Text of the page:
When your customer needs help, you have an opportunity to turn a negative into a positive. Whether a call comes in as a complaint or a simple request for assistance, the way you handle it can often make the difference between a customer who remains loyal and one who walks away.
But many small to medium businesses operate on strict budgets, always seeking to save money where they can. Providing top-level support every time a customer needs it can quickly drain a company’s human resources budget, even if they’re able to attract and retain employees with high levels of expertise. For a variety of reasons, many entrepreneurs have found that tiered support is the best solution to the many dilemmas facing help desks today. Here are a few ways tiered staffing can improve your customer support while also saving money.
Many businesses would have difficulty affording a full staff of senior-level help desk technicians, since they command salaries of more than $80,000 a year. A business can save money by setting up tiers, where lower-level technicians making approximately $40,000 a year can take the initial calls, resolve the tickets they can, and escalate more difficult tickets to more experienced technicians.
When upper-level employees are pulled into a situation, those employees gain awareness and can then pass the information on to teams in other departments. It opens up a conversation that can lead to an improved relationship between a business’ upper-level staff and its customers. Senior technicians are often closer to the leadership team and can make a difference in major changes being made to a business’s products.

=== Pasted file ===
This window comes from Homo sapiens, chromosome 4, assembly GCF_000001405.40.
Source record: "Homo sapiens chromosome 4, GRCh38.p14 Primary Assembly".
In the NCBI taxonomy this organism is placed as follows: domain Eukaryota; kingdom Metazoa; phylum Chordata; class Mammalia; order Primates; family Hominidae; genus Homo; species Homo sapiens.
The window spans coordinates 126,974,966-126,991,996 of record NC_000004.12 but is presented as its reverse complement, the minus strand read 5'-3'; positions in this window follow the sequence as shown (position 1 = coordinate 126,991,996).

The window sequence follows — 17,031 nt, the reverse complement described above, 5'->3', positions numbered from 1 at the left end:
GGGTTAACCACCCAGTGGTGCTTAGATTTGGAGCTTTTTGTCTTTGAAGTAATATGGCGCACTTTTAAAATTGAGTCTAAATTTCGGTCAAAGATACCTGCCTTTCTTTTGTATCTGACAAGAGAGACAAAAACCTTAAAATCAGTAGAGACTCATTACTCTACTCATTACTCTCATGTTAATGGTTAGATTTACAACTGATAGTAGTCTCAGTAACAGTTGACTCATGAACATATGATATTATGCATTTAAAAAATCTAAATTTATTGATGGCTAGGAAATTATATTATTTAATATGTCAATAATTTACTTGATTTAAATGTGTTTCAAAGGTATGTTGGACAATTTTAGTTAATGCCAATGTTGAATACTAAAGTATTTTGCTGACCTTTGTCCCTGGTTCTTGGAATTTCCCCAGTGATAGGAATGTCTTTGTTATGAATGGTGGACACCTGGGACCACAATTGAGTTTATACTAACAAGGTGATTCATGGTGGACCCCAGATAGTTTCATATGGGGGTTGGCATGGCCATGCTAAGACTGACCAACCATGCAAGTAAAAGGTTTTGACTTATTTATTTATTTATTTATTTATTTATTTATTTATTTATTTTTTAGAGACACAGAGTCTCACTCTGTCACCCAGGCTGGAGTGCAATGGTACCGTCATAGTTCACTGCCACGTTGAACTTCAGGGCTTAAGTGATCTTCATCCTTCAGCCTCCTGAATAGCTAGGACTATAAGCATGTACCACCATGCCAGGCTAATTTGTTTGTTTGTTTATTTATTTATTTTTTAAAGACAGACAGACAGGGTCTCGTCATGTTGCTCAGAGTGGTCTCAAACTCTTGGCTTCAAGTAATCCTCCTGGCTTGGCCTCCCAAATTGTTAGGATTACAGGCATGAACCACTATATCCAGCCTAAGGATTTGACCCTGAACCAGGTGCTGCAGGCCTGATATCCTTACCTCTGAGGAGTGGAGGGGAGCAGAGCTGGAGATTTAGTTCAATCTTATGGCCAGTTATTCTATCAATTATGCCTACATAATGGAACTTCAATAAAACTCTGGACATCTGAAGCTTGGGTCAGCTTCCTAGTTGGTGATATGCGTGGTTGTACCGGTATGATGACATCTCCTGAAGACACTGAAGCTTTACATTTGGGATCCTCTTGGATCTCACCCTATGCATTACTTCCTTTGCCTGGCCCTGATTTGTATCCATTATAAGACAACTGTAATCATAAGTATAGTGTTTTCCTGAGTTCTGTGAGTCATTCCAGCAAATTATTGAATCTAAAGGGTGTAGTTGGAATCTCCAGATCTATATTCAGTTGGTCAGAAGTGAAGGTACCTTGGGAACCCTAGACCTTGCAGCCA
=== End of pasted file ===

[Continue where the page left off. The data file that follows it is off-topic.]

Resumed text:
Reduce employee turnover
In a tiered help desk environment, employees know they have help when they need it, which keeps them from feeling trapped into having to provide an answer to something outside of their own areas of expertise. They also can learn from the senior technicians, helping them eventually take more advanced tickets, which gives senior team members more time to work on other things.
This environment can eventually lead to higher morale, reducing turnover rates. If senior technicians are encouraged to serve as mentors to more junior teammates, employees could see the potential for growth. This is especially true if they see their fellow lower-tiered workers moving up to the higher tiers. Since the help desk turnover rate is nearly 40 percent industry-wide, it’s important that businesses do what it takes to keep employees happy.
Improve customer satisfaction
Without a good system in place, businesses risk losing customers who feel that their patronage isn’t valued. No one technician can know everything, which means at least occasionally every technician will run into an unresolvable problem. By giving those technicians an alternative to answering, “I don’t know,” businesses ensure customers get the service they need.
Before you can give your technicians the ability to escalate calls, you’ll first need a good ticketing system to track and manage each incoming request for help. One of the most well-known companies doing this is Desk.com, which lets you log incoming calls and assign them to appropriate technicians. A team can even set up rules that automatically escalate a ticket if it hasn’t been resolved within a certain number of hours. This virtually guarantees that no customer concern will ever fall through the cracks and if it does, management can easily track the problem and identify the team members who didn’t follow through.
Providing top-quality customer support that meets your client expectations can be challenging for even the most prepared company. By setting up tiered help desk staff, businesses can escalate tickets, allowing entry-level technicians to resolve simple issues, and move more complex issues to senior-level staff. This can save your business money, while also preventing lost customer support opportunities, helping you provide great customer service without spending more money.
This article was written by Andre Bourque from Business2Community and was legally licensed through the NewsCred publisher network.